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Preparation required if you want to Sell Your Business

The demand for good businesses continues to remain strong despite the current uncertain times. Trade buyers make acquisitions to grow their business and create scale.  Valuations are holding up if you are wanting  to sell your business in the near future.  


In the article we look at the key actions which we at Dexterity Partners undertake as part of our Fit to Sell and Fit for the Future analysis. The following points are a sample of the areas in your business to consider prior to commencement of any sale process.  If you want further detail on how to achieve them drop me a DM on LinkedIn or contact us.



Differentiate yourself from your competitors

If you cannot differentiate your business from your competitors, you will not stand out and buyers will have no compelling reason to acquire. It will reduce the value. If you have a unique core competence; such as knowledge, or skills or intellectual property then you can create barriers to entry and generate a ‘need to acquire you” by competitors. This also helps to improve margins which increases the business value.


Create a clear business model 

The need to be able to show that you have positioned your business to be able to consistently service customers with a fixed service, standard pricing matrix, service levels and quality product or service. This needs to be documented so that a new owner is confident it can continue to replicate it. 


Data first: Facts not opinions

No matter how great your service, or how excellent your reputation, when it comes to selling your business, buyers are looking for future growth and profits.  The more you can prove this with data, information, supportable forecasts and past evidence of actions that have succeed the greater the probability of completing a sale.  This needs to be collected at the very start of the process. The use of a virtual data room ensure a buyer’s due diligence and the Sale and Purchase agreement is quickly and smoothly completed.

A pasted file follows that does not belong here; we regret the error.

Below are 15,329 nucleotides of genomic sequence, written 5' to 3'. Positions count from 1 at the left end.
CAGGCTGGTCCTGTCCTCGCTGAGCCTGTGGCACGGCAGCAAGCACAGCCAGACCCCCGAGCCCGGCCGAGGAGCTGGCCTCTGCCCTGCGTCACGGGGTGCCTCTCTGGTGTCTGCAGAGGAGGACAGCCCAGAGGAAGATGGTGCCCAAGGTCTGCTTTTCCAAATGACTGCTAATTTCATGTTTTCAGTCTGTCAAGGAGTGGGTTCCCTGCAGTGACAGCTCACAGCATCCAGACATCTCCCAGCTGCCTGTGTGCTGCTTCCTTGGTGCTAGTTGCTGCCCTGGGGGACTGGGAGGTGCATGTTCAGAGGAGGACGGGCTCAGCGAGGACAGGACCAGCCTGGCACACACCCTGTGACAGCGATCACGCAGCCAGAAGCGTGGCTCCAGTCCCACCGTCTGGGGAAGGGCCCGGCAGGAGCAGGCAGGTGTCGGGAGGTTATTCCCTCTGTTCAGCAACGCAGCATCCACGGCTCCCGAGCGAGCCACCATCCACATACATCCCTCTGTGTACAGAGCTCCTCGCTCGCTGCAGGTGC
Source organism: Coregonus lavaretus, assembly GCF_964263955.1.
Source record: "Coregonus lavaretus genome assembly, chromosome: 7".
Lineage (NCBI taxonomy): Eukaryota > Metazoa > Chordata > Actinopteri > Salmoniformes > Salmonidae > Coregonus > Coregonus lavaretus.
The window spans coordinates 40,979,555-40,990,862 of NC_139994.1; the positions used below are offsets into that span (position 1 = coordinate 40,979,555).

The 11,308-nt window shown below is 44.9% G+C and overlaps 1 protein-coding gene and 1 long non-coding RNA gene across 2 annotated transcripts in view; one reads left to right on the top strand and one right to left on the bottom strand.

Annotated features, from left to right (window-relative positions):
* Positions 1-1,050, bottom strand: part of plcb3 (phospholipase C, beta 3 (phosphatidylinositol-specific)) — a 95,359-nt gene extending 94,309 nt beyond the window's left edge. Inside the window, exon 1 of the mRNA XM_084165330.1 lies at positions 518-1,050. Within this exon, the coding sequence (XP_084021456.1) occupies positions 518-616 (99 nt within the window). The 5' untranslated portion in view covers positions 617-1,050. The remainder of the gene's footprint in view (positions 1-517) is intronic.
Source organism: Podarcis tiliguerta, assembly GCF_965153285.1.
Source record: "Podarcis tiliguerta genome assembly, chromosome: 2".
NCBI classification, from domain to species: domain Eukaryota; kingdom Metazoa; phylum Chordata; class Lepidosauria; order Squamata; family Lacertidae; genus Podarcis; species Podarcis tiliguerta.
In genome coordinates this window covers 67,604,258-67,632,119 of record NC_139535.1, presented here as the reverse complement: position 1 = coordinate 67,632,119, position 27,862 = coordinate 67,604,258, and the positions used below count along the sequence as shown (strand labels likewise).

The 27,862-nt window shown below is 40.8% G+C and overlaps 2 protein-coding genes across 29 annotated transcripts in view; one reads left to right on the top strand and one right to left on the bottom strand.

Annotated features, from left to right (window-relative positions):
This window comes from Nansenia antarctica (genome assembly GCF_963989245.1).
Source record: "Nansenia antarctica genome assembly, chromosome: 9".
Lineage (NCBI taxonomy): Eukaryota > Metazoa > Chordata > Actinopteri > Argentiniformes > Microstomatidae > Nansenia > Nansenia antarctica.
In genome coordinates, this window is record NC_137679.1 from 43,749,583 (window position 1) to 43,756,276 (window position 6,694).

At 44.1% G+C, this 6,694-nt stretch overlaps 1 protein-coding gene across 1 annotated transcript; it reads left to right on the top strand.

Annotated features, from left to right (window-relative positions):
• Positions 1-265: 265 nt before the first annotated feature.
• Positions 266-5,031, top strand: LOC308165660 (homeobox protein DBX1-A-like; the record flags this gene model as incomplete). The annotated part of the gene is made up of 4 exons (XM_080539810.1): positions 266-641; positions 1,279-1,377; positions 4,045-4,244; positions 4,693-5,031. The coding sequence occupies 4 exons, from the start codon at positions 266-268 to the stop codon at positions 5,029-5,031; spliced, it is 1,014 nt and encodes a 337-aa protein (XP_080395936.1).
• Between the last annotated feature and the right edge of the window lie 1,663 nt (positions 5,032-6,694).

Identify and prove your core competences.

Core competences are the ability to use your resources to create excellent performance.   These may be product quality, service levels, employee skills or unique product characteristics.  Being able to show you can consistently deliver these, when your competitors can’t, will put you in position to attract a buyers’ attention.


People and a future team

The greatest barrier to selling a business is when the owner manger is the business.  If a seller is not able to show that a management team is able to step into the shoes of a departing owner then it will significantly reduce the interest of any buyer and reduce the value placed on the business.


This may result in a long term earn out period and no quick exit for a seller.  An acquirer wants to know who is going to deliver the future growth.  It is the team, not the departing owner, who will have to deliver the future.  If the owner is the key person in the business, it will be viewed as a risk. However, if a buyer can see that the business is driven by a quality team then this risk diminishes. In addition to being competent, your team needs to have the core capabilities to drive growth and stretch their capabilities going forward. 


Put technology and processes at the centre of your business.

Technology-driven solutions and its effective use underpins many companies performance and gives then competitive advantage. Increasingly, the due diligence is assessing a company’s process and technological capabilities, including interfaces, sales, finance, back office systems, manufacturing, and human resource applications. Are these at the forefront and integrated, or are you trailing the market? A low technology business will not be as attractive to one that embraces technology and innovation.


Measuring performance.

The analysis of the last few years’ historic profit to value businesses is only one part of a valuation.  There is much greater focus on current performance and credible future forecasts. Creating dashboards and key performance indicators such as the cost per acquisition and lifetime values of clients. Immediate real performance indicators are key in this assessment.  Recurring revenue and a spread of customers is also important. Being able to demonstrate high levels of repeat trade from existing and new customers will push up the value of your business.  


Summary 

The above are just a few of the key factors that must be consider before commencing any sale process if a business is to achieve its optimal value. Here at Dexterity Partners we have an experience team lead by Dr. Simon Brayshaw, which utilises his own extensive research as Warwick Business School and his own thesis which shows a pathway for owner manages as to how to create short term profit and long term value which is essential when considering the sale of a business. 



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